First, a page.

Power shifts from the left to the right and vice versa, but ideas do as well. Today we hear angry complaints from Trump's enemies that he is overstepping his authority, and they are right to say so. The problem is in their lack of consistency: they weren't saying these things when Obama was President, even though he behaved in many of the same ways. Yet in the eight years prior to him, of course, they had the same problem they do now. And the same was true of Trump supporters who were outraged at Obama, happy with Bush, angry with Clinton, etc.
James Madison said that government is the greatest reflection of human nature. Perhaps that's what we're seeing today.It's almost as if both parties truly think that the other can never have a good idea, and that the people from their own party can do no wrong. Unfortunately, of course, members and candidates of both parties are merely human beings, and all human beings are frequently wrong about things.
By now, the problem with this inconsistent support and denial of presidents should be apparent, if not obvious. The problem is not the party, but the members.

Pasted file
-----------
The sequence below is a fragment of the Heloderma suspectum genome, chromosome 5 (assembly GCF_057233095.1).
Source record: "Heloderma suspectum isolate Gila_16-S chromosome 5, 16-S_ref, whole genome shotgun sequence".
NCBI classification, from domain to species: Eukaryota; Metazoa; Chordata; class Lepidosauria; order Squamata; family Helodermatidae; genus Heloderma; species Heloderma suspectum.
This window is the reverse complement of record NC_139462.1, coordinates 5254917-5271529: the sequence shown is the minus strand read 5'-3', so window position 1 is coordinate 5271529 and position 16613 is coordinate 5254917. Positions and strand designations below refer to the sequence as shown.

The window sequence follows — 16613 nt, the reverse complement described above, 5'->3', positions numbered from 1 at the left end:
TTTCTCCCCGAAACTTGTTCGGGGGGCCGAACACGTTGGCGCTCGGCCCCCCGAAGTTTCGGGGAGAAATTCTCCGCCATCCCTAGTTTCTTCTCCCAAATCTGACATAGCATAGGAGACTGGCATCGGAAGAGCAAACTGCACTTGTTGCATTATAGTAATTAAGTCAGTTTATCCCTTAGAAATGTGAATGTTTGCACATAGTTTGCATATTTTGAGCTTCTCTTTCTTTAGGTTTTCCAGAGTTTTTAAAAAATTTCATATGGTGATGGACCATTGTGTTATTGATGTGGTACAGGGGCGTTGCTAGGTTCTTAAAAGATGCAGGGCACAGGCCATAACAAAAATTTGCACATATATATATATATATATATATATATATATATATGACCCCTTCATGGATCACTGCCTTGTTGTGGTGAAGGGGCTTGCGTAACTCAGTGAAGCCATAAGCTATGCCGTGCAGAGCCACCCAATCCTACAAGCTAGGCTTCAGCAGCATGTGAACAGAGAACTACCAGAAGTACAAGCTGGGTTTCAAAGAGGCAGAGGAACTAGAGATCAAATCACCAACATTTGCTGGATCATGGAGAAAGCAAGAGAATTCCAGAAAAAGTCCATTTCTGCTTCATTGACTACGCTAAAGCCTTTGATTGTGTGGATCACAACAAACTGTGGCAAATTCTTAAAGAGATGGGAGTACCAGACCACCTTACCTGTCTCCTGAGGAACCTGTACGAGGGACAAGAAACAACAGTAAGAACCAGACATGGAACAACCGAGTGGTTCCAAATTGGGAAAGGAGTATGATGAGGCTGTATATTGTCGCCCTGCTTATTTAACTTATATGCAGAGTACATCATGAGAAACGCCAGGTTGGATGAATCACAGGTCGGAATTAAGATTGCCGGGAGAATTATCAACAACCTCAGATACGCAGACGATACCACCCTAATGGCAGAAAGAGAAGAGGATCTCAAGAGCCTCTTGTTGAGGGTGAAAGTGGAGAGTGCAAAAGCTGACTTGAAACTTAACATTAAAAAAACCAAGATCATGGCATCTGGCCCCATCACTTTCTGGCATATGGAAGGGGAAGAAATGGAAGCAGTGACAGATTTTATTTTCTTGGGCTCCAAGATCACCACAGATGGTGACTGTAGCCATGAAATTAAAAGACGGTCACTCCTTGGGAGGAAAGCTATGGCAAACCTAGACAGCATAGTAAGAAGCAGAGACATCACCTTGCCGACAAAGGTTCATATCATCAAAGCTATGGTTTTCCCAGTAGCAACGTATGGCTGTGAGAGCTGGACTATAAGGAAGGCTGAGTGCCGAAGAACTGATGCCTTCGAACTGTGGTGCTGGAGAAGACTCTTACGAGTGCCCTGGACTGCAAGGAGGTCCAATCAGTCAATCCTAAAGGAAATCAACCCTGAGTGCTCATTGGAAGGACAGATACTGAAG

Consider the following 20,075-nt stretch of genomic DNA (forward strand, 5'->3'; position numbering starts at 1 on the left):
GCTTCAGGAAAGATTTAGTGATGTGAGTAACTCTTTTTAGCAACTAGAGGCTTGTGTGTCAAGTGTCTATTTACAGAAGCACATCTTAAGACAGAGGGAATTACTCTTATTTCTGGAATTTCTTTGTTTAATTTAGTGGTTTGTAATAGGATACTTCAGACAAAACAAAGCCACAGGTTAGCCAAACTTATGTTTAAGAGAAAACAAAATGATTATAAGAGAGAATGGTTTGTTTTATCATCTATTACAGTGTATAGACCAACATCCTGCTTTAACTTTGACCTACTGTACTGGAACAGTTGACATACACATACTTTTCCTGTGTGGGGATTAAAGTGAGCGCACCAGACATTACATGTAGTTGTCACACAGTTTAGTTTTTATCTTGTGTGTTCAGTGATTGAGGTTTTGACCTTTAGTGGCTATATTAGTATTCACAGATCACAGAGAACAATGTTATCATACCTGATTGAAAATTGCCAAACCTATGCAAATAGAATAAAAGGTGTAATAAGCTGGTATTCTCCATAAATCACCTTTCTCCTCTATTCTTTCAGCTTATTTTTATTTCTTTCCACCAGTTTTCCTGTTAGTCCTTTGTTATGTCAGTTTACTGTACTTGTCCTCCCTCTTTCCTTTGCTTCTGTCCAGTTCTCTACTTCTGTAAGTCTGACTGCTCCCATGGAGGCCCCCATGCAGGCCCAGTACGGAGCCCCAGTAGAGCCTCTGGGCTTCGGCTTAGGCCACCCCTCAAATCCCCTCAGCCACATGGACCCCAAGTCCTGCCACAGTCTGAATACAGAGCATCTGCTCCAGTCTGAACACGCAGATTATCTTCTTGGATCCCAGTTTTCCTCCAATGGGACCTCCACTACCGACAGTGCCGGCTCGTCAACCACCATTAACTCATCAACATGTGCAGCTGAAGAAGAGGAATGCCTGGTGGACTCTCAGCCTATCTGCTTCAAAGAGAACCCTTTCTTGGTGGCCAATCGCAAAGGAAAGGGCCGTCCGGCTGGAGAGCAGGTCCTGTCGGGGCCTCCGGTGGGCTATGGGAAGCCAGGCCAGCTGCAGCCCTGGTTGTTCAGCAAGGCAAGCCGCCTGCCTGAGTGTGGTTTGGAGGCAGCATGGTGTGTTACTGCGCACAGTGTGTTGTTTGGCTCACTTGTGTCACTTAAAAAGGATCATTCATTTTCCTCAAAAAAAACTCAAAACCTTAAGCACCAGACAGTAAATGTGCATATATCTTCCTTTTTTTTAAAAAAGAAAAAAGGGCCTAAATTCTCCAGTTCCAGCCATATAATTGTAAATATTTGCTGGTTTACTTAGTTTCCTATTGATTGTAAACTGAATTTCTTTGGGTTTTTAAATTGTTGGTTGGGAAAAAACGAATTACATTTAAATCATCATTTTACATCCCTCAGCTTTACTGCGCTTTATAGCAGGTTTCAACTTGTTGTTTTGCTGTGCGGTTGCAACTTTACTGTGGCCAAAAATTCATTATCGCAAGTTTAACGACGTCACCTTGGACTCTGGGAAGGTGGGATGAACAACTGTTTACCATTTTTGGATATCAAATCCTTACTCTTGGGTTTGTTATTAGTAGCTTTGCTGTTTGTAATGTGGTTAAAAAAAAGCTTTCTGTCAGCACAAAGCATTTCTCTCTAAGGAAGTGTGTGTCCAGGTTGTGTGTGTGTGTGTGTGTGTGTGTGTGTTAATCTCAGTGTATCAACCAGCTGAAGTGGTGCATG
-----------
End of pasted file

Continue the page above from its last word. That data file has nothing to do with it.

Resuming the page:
But when we've gotten to the point where the American Left is digging in its heels and speaking out in loving support of federalism and state's rights, you have to wonder, "How did we get here?" That is not how that party was founded, nor has it ever been part of their platform.
If approximately half of the people in American politics believe the Federal government has gone too far and is continuing to do so, maybe the problem isn't the parties or the members. Maybe the problem is how much authority we've ceded to the government.
James Madison said that government is the greatest reflection of human nature. Perhaps that's what we're seeing today.